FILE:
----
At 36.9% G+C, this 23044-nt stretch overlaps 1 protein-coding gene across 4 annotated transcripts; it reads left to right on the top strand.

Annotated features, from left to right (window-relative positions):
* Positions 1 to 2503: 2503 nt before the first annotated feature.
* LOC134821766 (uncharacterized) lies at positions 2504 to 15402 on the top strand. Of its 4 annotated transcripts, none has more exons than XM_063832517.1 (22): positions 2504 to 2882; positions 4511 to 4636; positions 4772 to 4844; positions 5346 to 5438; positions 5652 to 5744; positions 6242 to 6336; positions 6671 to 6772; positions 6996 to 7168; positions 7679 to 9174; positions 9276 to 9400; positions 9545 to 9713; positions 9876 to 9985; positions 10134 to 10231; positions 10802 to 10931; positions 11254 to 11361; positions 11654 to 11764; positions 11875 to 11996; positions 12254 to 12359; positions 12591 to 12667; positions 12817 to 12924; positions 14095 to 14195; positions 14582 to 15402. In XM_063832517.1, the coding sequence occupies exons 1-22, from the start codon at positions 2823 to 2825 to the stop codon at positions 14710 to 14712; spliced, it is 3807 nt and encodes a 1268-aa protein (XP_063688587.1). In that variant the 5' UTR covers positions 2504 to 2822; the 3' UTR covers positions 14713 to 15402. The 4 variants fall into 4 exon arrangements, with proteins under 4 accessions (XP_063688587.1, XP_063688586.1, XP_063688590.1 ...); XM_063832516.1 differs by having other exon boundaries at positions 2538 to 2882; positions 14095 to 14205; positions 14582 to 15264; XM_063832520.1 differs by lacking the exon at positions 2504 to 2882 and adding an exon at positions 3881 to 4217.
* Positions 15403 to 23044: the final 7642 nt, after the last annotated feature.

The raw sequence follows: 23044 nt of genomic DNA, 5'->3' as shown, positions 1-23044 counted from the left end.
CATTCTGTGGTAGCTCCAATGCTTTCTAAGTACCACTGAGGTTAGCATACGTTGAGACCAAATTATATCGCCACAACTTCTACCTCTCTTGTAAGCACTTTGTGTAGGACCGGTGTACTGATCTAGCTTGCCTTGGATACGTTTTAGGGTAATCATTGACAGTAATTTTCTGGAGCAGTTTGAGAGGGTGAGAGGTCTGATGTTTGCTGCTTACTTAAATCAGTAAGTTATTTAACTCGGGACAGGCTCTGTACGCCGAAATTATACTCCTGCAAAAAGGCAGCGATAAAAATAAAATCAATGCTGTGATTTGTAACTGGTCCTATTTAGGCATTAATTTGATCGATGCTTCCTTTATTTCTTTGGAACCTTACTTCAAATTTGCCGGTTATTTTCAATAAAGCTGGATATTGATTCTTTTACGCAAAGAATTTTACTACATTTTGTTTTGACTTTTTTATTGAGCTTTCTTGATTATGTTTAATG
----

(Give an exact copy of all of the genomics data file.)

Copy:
At 36.9% G+C, this 23044-nt stretch overlaps 1 protein-coding gene across 4 annotated transcripts; it reads left to right on the top strand.

Annotated features, from left to right (window-relative positions):
* Positions 1 to 2503: 2503 nt before the first annotated feature.
* LOC134821766 (uncharacterized) lies at positions 2504 to 15402 on the top strand. Of its 4 annotated transcripts, none has more exons than XM_063832517.1 (22): positions 2504 to 2882; positions 4511 to 4636; positions 4772 to 4844; positions 5346 to 5438; positions 5652 to 5744; positions 6242 to 6336; positions 6671 to 6772; positions 6996 to 7168; positions 7679 to 9174; positions 9276 to 9400; positions 9545 to 9713; positions 9876 to 9985; positions 10134 to 10231; positions 10802 to 10931; positions 11254 to 11361; positions 11654 to 11764; positions 11875 to 11996; positions 12254 to 12359; positions 12591 to 12667; positions 12817 to 12924; positions 14095 to 14195; positions 14582 to 15402. In XM_063832517.1, the coding sequence occupies exons 1-22, from the start codon at positions 2823 to 2825 to the stop codon at positions 14710 to 14712; spliced, it is 3807 nt and encodes a 1268-aa protein (XP_063688587.1). In that variant the 5' UTR covers positions 2504 to 2822; the 3' UTR covers positions 14713 to 15402. The 4 variants fall into 4 exon arrangements, with proteins under 4 accessions (XP_063688587.1, XP_063688586.1, XP_063688590.1 ...); XM_063832516.1 differs by having other exon boundaries at positions 2538 to 2882; positions 14095 to 14205; positions 14582 to 15264; XM_063832520.1 differs by lacking the exon at positions 2504 to 2882 and adding an exon at positions 3881 to 4217.
* Positions 15403 to 23044: the final 7642 nt, after the last annotated feature.

The raw sequence follows: 23044 nt of genomic DNA, 5'->3' as shown, positions 1-23044 counted from the left end.
CATTCTGTGGTAGCTCCAATGCTTTCTAAGTACCACTGAGGTTAGCATACGTTGAGACCAAATTATATCGCCACAACTTCTACCTCTCTTGTAAGCACTTTGTGTAGGACCGGTGTACTGATCTAGCTTGCCTTGGATACGTTTTAGGGTAATCATTGACAGTAATTTTCTGGAGCAGTTTGAGAGGGTGAGAGGTCTGATGTTTGCTGCTTACTTAAATCAGTAAGTTATTTAACTCGGGACAGGCTCTGTACGCCGAAATTATACTCCTGCAAAAAGGCAGCGATAAAAATAAAATCAATGCTGTGATTTGTAACTGGTCCTATTTAGGCATTAATTTGATCGATGCTTCCTTTATTTCTTTGGAACCTTACTTCAAATTTGCCGGTTATTTTCAATAAAGCTGGATATTGATTCTTTTACGCAAAGAATTTTACTACATTTTGTTTTGACTTTTTTATTGAGCTTTCTTGATTATGTTTAATG